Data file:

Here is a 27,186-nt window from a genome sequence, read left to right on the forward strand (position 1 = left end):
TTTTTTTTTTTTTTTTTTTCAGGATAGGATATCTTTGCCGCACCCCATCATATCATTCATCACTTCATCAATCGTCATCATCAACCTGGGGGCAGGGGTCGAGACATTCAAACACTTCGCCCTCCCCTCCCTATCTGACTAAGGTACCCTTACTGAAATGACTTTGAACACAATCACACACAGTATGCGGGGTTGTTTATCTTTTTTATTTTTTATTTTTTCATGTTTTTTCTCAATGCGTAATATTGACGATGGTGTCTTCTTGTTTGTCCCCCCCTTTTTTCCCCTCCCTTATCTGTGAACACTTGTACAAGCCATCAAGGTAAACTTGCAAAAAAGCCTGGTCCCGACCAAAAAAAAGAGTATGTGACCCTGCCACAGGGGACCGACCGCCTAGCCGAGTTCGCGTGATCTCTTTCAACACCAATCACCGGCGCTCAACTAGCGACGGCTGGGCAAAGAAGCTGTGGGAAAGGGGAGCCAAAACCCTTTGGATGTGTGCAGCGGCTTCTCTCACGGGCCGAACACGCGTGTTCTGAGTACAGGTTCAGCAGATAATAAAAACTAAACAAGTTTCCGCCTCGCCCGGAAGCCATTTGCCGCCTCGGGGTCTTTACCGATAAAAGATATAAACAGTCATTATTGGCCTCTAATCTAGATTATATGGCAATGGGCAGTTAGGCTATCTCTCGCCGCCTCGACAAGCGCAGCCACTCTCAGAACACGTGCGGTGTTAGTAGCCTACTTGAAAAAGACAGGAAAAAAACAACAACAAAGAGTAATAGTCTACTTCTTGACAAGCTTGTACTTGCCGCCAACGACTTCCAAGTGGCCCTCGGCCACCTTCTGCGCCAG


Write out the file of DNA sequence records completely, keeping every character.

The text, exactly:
Here is a 27,186-nt window from a genome sequence, read left to right on the forward strand (position 1 = left end):
TTTTTTTTTTTTTTTTTTTCAGGATAGGATATCTTTGCCGCACCCCATCATATCATTCATCACTTCATCAATCGTCATCATCAACCTGGGGGCAGGGGTCGAGACATTCAAACACTTCGCCCTCCCCTCCCTATCTGACTAAGGTACCCTTACTGAAATGACTTTGAACACAATCACACACAGTATGCGGGGTTGTTTATCTTTTTTATTTTTTATTTTTTCATGTTTTTTCTCAATGCGTAATATTGACGATGGTGTCTTCTTGTTTGTCCCCCCCTTTTTTCCCCTCCCTTATCTGTGAACACTTGTACAAGCCATCAAGGTAAACTTGCAAAAAAGCCTGGTCCCGACCAAAAAAAAGAGTATGTGACCCTGCCACAGGGGACCGACCGCCTAGCCGAGTTCGCGTGATCTCTTTCAACACCAATCACCGGCGCTCAACTAGCGACGGCTGGGCAAAGAAGCTGTGGGAAAGGGGAGCCAAAACCCTTTGGATGTGTGCAGCGGCTTCTCTCACGGGCCGAACACGCGTGTTCTGAGTACAGGTTCAGCAGATAATAAAAACTAAACAAGTTTCCGCCTCGCCCGGAAGCCATTTGCCGCCTCGGGGTCTTTACCGATAAAAGATATAAACAGTCATTATTGGCCTCTAATCTAGATTATATGGCAATGGGCAGTTAGGCTATCTCTCGCCGCCTCGACAAGCGCAGCCACTCTCAGAACACGTGCGGTGTTAGTAGCCTACTTGAAAAAGACAGGAAAAAAACAACAACAAAGAGTAATAGTCTACTTCTTGACAAGCTTGTACTTGCCGCCAACGACTTCCAAGTGGCCCTCGGCCACCTTCTGCGCCAG